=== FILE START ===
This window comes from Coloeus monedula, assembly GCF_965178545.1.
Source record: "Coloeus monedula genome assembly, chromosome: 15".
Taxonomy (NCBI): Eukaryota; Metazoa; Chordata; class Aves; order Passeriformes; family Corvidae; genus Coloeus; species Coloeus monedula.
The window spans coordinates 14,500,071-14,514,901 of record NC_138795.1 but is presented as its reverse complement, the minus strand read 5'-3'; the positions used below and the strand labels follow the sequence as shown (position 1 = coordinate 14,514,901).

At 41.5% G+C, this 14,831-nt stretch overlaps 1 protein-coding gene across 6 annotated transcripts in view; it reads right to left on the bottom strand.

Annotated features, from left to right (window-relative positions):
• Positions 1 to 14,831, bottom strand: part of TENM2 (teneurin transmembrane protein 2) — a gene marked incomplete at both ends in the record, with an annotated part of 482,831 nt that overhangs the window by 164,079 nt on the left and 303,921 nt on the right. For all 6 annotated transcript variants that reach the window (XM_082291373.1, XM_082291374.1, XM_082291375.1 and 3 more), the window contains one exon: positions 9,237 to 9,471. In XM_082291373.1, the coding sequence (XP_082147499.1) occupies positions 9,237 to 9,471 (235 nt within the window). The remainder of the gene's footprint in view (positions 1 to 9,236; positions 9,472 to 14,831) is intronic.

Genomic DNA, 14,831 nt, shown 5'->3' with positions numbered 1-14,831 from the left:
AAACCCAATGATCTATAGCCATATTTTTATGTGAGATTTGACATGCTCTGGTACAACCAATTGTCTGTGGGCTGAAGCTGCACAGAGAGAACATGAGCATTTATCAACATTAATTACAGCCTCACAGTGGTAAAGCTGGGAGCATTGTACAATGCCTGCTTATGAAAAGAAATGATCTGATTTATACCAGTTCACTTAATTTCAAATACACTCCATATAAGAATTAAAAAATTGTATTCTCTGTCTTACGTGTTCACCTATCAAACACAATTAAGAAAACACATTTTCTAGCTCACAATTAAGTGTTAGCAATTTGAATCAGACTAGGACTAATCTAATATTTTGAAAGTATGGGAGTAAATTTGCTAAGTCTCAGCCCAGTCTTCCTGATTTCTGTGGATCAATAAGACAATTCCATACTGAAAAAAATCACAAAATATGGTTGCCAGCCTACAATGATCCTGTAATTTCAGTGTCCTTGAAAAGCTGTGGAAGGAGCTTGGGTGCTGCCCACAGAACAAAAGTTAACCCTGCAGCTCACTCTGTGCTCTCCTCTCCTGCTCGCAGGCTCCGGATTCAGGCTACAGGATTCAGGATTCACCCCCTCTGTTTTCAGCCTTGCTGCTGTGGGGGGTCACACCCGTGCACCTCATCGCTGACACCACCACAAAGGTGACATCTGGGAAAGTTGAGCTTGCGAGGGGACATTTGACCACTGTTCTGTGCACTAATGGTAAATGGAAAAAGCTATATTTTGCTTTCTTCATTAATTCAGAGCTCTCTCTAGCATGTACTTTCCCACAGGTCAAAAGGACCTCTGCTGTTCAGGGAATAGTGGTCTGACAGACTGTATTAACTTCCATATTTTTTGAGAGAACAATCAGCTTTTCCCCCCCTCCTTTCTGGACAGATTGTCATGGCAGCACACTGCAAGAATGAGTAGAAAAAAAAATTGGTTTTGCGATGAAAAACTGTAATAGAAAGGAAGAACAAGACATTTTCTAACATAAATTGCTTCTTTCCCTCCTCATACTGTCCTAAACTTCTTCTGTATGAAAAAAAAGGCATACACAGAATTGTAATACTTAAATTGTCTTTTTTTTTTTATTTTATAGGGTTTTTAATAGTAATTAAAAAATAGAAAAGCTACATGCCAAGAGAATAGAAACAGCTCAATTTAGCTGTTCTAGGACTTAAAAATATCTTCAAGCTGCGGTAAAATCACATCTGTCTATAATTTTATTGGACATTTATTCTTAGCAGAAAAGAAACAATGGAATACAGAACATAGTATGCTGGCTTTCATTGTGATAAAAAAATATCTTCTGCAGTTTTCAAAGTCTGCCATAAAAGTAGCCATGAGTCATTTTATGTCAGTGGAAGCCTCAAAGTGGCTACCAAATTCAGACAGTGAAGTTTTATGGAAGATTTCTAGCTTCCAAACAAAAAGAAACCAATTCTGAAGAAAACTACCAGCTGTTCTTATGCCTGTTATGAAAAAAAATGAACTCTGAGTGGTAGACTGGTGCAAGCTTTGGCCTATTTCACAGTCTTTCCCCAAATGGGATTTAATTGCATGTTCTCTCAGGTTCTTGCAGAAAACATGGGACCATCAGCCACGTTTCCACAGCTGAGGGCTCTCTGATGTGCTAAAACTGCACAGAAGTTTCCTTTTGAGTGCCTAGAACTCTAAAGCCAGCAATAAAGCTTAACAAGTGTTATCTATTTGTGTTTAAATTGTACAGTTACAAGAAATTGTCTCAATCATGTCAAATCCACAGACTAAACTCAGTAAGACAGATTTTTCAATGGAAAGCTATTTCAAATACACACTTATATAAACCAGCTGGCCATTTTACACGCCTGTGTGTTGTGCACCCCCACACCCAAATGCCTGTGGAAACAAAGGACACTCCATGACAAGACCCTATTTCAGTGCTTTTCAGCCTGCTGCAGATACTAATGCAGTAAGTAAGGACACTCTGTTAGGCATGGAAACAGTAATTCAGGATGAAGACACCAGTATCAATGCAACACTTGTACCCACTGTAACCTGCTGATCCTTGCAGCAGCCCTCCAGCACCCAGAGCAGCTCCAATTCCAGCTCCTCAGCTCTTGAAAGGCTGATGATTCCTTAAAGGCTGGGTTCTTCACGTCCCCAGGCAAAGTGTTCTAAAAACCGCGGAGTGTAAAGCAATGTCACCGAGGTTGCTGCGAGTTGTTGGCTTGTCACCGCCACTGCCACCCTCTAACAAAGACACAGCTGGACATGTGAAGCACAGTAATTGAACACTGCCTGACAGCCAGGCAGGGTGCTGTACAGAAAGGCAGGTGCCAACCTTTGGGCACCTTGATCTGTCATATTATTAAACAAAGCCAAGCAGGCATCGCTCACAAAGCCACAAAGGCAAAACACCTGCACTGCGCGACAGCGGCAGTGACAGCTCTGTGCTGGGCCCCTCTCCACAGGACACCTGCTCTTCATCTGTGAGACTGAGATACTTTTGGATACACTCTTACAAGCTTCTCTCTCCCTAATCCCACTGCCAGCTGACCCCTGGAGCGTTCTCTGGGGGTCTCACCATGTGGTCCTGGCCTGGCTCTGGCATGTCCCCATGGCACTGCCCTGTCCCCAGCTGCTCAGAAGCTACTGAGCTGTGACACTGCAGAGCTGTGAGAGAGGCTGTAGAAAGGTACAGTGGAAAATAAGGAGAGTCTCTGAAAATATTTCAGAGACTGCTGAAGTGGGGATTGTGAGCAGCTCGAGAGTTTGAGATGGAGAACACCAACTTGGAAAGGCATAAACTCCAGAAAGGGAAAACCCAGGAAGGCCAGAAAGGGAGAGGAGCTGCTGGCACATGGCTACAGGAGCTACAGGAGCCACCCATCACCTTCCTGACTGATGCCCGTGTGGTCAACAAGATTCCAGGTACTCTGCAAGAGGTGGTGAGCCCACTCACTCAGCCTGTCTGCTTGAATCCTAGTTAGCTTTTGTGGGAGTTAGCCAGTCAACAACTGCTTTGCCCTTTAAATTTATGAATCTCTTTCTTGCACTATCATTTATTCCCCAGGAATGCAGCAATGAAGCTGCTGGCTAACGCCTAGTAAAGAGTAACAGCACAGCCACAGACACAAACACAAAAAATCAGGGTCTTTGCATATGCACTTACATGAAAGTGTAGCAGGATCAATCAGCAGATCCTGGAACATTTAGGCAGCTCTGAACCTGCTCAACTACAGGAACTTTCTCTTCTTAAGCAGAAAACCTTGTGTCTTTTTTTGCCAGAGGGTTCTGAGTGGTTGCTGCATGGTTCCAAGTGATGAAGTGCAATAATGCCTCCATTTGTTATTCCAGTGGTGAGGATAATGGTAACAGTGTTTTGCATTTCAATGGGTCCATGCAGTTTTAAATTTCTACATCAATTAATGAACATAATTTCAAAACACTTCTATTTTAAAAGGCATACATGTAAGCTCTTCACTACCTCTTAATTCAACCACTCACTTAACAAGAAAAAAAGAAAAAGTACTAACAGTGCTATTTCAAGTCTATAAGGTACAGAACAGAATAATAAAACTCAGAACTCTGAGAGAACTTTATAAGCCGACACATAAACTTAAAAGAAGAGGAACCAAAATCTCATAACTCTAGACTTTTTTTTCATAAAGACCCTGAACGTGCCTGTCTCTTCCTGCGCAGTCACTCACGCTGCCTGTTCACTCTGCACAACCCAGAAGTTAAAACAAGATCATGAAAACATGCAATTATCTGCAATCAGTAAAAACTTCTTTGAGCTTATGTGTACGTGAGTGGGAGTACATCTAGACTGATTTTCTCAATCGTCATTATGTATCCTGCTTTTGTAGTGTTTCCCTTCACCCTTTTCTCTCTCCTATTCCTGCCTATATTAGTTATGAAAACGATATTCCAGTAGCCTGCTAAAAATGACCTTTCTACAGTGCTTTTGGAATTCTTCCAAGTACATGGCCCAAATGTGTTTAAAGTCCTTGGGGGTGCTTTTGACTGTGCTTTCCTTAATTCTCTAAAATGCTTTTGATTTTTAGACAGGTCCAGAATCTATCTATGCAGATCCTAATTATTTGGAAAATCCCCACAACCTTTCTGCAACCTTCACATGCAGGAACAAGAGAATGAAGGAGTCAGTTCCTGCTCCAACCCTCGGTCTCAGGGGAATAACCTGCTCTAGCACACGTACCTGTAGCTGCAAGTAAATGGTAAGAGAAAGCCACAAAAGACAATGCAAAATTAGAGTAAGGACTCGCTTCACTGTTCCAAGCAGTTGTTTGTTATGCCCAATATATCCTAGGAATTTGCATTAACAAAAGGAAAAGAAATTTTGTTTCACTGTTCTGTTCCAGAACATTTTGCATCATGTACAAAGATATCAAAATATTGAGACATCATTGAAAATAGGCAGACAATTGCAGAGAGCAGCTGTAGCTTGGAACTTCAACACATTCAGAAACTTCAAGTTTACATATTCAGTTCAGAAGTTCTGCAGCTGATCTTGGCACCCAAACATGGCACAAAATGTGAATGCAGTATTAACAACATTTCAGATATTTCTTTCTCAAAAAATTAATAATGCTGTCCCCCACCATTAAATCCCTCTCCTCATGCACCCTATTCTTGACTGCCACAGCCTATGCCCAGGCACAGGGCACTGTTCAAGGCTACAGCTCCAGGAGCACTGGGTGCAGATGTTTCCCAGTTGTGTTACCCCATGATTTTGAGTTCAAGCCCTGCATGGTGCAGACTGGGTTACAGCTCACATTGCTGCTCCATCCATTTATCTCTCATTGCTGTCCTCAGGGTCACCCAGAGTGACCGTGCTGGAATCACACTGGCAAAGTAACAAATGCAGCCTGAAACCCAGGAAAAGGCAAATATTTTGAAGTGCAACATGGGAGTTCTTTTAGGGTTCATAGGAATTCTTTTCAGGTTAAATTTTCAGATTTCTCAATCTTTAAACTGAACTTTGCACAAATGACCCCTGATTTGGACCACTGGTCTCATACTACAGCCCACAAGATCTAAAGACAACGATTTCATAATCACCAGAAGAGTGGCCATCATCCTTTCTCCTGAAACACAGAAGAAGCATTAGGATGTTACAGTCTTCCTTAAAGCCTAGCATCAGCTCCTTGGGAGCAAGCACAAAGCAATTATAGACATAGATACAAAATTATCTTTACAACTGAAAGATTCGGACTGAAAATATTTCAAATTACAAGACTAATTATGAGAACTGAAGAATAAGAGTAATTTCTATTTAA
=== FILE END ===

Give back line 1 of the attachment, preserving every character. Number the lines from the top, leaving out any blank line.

This window comes from Coloeus monedula, assembly GCF_965178545.1.